How to Grow Coleus Plants Indoors

potted coleus plants

The Spruce / Kara Riley

Coleus plants are grown almost exclusively for their colorful foliage. Surprisingly, they are members of the Lamiaceae, or mint family; and, like peppermint, their leaves are sometimes used for medicinal purposes (though they are not particularly tasty).


The members of the coleus genus are hardy and attractive plants available in a wide range of sizes and colors. Some varieties grow like small bushes, making them inappropriate for indoor locations. Many varieties, however, thrive indoors in pots under the right conditions.

Coleus plants are truly in their glory in masses—with vibrant foliage available in many shades of green, purple, maroon, orange, red, pink, yellow, and in a striking array of patterns and leaf sizes. Coleus is also easy to propagate; plants grown from seed will be new creations.

Although the growing guidelines described here make it possible to grow coleus indoors year-round, coleus is often grown as an annual and discarded once it becomes leggy (a problem that can often be contained by pinching off new growth).

closeup of coleus leaves
The Spruce / Kara Riley
closeup of coleus leaves
The Spruce / Kara Riley

Growing Conditions

Indoor coleus does best under the following conditions:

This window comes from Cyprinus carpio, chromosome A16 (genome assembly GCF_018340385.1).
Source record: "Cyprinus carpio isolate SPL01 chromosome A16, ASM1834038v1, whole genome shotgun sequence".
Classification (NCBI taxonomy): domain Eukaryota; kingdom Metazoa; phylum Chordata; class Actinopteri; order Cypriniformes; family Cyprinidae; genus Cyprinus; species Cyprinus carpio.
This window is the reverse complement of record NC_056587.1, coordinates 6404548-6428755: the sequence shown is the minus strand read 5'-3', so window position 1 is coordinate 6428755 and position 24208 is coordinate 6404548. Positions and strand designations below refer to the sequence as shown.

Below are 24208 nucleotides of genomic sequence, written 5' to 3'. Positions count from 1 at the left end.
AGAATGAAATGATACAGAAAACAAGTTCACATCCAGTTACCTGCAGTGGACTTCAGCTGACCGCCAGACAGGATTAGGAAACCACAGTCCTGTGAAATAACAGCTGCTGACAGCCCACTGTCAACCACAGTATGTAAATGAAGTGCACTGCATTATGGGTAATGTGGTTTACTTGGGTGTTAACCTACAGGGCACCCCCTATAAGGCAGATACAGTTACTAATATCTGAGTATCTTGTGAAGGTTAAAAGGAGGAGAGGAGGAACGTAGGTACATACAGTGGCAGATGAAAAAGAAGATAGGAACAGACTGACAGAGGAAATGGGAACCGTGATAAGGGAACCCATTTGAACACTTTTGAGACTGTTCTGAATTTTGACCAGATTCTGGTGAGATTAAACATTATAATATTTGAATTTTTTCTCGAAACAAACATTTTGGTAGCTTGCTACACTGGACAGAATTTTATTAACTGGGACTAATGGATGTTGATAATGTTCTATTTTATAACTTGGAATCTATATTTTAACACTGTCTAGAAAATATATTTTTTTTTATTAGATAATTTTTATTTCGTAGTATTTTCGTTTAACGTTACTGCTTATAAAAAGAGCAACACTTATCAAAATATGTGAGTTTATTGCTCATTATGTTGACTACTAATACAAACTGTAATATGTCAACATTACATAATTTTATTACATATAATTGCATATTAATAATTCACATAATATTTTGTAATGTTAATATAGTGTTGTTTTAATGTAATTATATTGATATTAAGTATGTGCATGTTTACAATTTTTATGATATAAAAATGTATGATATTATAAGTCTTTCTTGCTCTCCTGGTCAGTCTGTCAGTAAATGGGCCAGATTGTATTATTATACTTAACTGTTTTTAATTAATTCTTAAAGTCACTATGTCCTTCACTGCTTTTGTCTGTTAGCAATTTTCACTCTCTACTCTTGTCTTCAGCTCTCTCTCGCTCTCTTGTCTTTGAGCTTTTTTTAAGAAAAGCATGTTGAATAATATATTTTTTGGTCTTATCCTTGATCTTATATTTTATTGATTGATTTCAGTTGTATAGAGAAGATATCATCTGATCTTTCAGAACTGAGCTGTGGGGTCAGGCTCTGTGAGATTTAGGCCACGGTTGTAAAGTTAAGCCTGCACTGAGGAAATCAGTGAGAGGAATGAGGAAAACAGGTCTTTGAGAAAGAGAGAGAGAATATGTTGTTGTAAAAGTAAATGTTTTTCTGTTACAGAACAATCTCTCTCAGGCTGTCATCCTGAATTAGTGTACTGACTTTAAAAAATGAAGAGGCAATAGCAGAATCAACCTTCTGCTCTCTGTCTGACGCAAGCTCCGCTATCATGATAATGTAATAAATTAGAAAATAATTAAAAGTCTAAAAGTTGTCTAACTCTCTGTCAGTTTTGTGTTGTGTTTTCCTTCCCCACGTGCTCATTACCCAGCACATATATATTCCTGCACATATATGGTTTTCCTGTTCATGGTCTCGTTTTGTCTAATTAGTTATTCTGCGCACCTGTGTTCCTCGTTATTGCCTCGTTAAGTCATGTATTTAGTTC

• Light: Coleus loves bright light, though it's best to avoid direct midday sunlight. Too much sun will fade colorful foliage.
  • Water: Keep soil continuously moist throughout the year, but reduce watering in winter. High humidity is preferred.
  • Temperature: Above 60 degrees Fahrenheit is preferred in the summer. In winter, temperatures must be above 50 degrees Fahrenheit.
  • Fertilizer: Feed in spring with slow-release pellets or weekly during the growing season with liquid fertilizer.


You can propagate coleus by cuttings or by seed. Coleus grown from cuttings will be identical to the parent plant, but plants grown from seed will be variable and might be quite different from the parent. Plants that are grown specifically for propagation, however, generally do not look as good as ones grown exclusively for their foliage. The energy of flowering usually saps the plant of some vitality, which is why many growers pinch off flowers.


A large coleus will reach 2 to 3 feet in height. They grow rapidly in the spring, but many people don't overwinter them, so they never bother repotting the plant. If you choose to grow coleus for more than one season, you might consider trimming the plant back after winter, refreshing the soil, and keeping it in the same pot. Alternatively, you can repot into a pot one size larger.


The 60 species of coleus are native to Asia and Malaysia. However, virtually all of the coleus available are derived from the single C. Blumei species, crossed with a few other species. Hybridizing work within this group has been extensive—there are literally hundreds, if not thousands, of cultivars. Buy coleus for its foliage and don't worry too much about its parentage.

different varieties of coleus plants side by side
The Spruce / Kara Riley

Grower's Tips

Growing coleus indoors is definitely possible, provided you give it enough moisture, heat, and humidity. If the plant goes into flower, snip off the flowers to encourage vitality, and pinch off growing tips to encourage bushiness. Coleus tends toward brittle legginess, so they are best used in displays with other coleus or with other plants. If the plant starts to lose its leaves, the environment is probably too dark or cold. If foliage color fades, the plant is probably receiving too much sunlight.